"First they ignore you, then they laugh at you, then they fight you, then you win" - Mahatma Gandhi
It is clear that advocates for "single payer" healthcare have been ignored by the President and laughed at by the likes of Max Baucus (as activist Dr. Margaret Flowers and seven others were carted off to jail for demanding a voice on behalf of single payer in his Senate committee's health reform debate). As for the fight, it continues as grass roots activists move forward with a newly energized, undaunted coalition to bring REAL health reform to America.
The current Health "Reform" Bill actually does nothing to reform how healthcare is delivered. Instead it expands health care as a commodity. The rest of the civilized world understands healthcare is a human right and the majority of Americans support a national health plan. The sellout to corporate interests, especially the insurance industry and big pharma, was in place even before Obama was elected - the deals were cut. The resulting boondoggle shocked and dismayed the healthcare reform community and the left wing of the Dem party. Are we really just one party with only shades of grey?
In 1987, 12.9% of Americans were uninsured. By 2008, it was 15.4%. There is a uniformity of politics regardless of who is in the White House, a concerted effort from those at the top of the economic ladder to push down those on the lower rungs. Disparities are growing and the middle class is being squeezed out.
Yet single payer advocates have grown enormously in the past few years in size and political sophistication, spreading across the country. Many work at the federal level, while others work simultaneously for state-level single payer plans. It is clear there is strength in unifying and supporting each other while building the movement. In this spirit, there was a teach-in held at St. Luke's Hospital on the Upper West Side of Manhattan on April 24th, attended by single payer advocates from far and wide who filled the auditorium.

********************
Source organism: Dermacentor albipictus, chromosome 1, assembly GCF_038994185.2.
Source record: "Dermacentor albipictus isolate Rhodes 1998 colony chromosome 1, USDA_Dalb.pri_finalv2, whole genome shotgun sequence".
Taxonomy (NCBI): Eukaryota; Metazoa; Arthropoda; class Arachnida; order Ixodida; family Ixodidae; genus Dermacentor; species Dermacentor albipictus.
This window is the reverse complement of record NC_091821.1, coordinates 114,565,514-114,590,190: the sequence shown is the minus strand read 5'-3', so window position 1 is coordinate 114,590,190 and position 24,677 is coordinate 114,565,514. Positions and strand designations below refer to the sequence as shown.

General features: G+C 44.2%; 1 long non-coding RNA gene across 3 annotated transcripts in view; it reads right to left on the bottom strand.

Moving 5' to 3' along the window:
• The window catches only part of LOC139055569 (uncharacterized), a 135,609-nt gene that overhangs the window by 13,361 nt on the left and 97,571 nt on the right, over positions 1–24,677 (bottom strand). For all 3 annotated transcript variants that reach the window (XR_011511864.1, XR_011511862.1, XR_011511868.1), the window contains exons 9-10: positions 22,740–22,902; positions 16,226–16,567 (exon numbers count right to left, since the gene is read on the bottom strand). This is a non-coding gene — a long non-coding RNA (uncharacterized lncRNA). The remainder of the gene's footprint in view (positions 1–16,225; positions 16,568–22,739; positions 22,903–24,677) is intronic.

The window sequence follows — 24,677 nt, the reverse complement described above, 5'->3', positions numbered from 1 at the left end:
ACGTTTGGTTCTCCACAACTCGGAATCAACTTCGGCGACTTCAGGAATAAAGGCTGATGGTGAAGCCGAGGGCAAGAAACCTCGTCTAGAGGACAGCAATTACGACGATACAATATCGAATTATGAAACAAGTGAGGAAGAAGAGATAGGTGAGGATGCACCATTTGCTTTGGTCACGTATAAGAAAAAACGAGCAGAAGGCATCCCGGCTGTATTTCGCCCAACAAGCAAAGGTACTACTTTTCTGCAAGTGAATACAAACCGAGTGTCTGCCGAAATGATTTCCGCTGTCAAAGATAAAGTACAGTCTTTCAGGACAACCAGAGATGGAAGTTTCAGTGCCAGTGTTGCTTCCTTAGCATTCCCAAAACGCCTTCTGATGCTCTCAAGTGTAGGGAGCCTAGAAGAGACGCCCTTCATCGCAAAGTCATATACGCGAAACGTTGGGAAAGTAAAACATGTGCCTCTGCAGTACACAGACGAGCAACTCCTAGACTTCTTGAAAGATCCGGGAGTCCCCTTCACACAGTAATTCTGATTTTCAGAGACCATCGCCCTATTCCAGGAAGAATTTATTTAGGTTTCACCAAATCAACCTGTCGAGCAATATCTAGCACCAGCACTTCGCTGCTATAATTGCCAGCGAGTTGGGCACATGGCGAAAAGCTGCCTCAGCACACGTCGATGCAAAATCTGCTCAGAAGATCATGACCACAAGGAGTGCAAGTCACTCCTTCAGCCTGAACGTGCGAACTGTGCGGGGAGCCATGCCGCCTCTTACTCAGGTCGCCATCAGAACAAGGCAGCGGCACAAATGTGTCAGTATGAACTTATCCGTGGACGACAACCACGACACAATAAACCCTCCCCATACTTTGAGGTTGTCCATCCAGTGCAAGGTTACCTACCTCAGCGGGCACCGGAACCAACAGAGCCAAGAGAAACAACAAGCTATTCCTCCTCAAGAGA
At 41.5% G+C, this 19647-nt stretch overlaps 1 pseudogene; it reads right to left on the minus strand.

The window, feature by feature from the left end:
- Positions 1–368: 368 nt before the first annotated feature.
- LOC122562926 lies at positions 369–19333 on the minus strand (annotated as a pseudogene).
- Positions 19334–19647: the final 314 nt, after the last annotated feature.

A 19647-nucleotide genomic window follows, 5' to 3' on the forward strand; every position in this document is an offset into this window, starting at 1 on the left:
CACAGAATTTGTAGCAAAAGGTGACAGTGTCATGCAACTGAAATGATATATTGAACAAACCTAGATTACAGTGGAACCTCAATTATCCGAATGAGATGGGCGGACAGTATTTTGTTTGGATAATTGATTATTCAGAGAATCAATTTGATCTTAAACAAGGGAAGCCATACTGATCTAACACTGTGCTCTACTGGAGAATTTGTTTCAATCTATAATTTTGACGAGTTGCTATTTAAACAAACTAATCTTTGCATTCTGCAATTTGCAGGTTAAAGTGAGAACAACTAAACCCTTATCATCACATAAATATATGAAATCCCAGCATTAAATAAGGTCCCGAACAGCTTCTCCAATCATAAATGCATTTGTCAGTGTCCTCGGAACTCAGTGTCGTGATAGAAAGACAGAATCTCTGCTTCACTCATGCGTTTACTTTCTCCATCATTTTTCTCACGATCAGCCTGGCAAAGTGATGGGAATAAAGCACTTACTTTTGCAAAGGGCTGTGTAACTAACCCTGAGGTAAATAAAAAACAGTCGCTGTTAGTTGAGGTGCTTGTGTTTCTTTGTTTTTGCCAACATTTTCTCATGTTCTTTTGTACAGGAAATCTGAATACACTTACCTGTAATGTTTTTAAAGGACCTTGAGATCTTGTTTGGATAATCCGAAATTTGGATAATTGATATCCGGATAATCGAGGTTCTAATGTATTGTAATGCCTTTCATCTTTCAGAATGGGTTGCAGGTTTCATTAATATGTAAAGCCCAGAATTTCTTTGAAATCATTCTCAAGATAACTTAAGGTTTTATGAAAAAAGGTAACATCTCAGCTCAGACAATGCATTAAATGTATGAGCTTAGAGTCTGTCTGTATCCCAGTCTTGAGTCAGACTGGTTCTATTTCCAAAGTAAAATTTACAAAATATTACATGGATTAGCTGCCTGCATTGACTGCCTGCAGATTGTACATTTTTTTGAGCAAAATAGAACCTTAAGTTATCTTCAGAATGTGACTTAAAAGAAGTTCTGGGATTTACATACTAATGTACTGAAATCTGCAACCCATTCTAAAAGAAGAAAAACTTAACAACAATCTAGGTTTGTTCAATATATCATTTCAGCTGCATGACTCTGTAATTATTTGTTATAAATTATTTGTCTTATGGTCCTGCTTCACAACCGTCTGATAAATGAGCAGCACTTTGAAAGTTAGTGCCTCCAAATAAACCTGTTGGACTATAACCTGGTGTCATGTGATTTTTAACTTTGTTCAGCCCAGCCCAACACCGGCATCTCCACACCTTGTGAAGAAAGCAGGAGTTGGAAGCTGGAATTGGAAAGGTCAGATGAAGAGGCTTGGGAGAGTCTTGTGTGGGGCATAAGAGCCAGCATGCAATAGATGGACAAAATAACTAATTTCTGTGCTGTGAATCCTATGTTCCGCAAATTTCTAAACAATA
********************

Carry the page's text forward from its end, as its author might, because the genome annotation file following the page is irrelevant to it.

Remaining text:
There were panels, a Powerpoint presentation and a video recapping the past year's successes in building the movement. Single payer activist leaders were the panelists, with Dr. Flowers as the keynote speaker. A certain satisfaction filled the auditorium with awareness that media was beginning to cover their sit-ins, protests and marches. The California Nurses Association has been aggressively working to build the movement, and The Mad as Hell Doctors Caravan has been crisscrossing the country informing and handing out leaflets explaining what single payer could deliver. With numerous other actions across the country.True missionaries all.
One informative presentation given by Len Rodberg, Research Director of PNHP (Physicians For A National Health Program, www.pnhp.org and www.pnhpnymetro.org) entitled "The Health Reform Bill as a Band Aid" showed statistics on how the bill comes up short and will not contain costs and deliver quality healthcare that is universal. One startling statistic: At the current rate of increase, in 17 years our total incomes will be spent on health insurance. How many will be uninsured by then? Penalties will become a bargain rather than being insured, and costs will continue to escalate. Only single payer can deliver real savings, as now confirmed by 18 different studies.